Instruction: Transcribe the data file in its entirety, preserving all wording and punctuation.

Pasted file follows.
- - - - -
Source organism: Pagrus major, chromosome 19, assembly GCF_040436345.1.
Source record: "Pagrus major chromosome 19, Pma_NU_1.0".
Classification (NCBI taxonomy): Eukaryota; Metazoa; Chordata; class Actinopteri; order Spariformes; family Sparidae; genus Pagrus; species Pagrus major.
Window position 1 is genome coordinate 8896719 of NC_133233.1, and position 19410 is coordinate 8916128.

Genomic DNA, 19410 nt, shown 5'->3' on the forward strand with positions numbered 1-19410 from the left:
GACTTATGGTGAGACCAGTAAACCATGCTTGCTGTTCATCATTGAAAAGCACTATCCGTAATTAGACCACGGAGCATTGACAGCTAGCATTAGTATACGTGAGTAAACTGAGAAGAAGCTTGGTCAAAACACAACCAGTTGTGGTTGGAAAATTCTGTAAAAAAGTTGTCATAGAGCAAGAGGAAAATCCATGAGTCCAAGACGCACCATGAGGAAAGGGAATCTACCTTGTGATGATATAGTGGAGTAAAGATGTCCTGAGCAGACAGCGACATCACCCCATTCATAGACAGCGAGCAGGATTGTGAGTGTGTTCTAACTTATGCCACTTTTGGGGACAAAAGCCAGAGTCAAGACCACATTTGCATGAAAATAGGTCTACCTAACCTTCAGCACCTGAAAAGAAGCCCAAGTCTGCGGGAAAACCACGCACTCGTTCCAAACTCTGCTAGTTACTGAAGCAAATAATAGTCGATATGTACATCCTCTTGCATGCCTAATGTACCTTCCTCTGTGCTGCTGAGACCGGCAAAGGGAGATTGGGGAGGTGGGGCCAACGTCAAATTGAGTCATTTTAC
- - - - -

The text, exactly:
Source organism: Pagrus major, chromosome 19, assembly GCF_040436345.1.
Source record: "Pagrus major chromosome 19, Pma_NU_1.0".
Classification (NCBI taxonomy): Eukaryota; Metazoa; Chordata; class Actinopteri; order Spariformes; family Sparidae; genus Pagrus; species Pagrus major.
Window position 1 is genome coordinate 8896719 of NC_133233.1, and position 19410 is coordinate 8916128.

Genomic DNA, 19410 nt, shown 5'->3' on the forward strand with positions numbered 1-19410 from the left:
GACTTATGGTGAGACCAGTAAACCATGCTTGCTGTTCATCATTGAAAAGCACTATCCGTAATTAGACCACGGAGCATTGACAGCTAGCATTAGTATACGTGAGTAAACTGAGAAGAAGCTTGGTCAAAACACAACCAGTTGTGGTTGGAAAATTCTGTAAAAAAGTTGTCATAGAGCAAGAGGAAAATCCATGAGTCCAAGACGCACCATGAGGAAAGGGAATCTACCTTGTGATGATATAGTGGAGTAAAGATGTCCTGAGCAGACAGCGACATCACCCCATTCATAGACAGCGAGCAGGATTGTGAGTGTGTTCTAACTTATGCCACTTTTGGGGACAAAAGCCAGAGTCAAGACCACATTTGCATGAAAATAGGTCTACCTAACCTTCAGCACCTGAAAAGAAGCCCAAGTCTGCGGGAAAACCACGCACTCGTTCCAAACTCTGCTAGTTACTGAAGCAAATAATAGTCGATATGTACATCCTCTTGCATGCCTAATGTACCTTCCTCTGTGCTGCTGAGACCGGCAAAGGGAGATTGGGGAGGTGGGGCCAACGTCAAATTGAGTCATTTTAC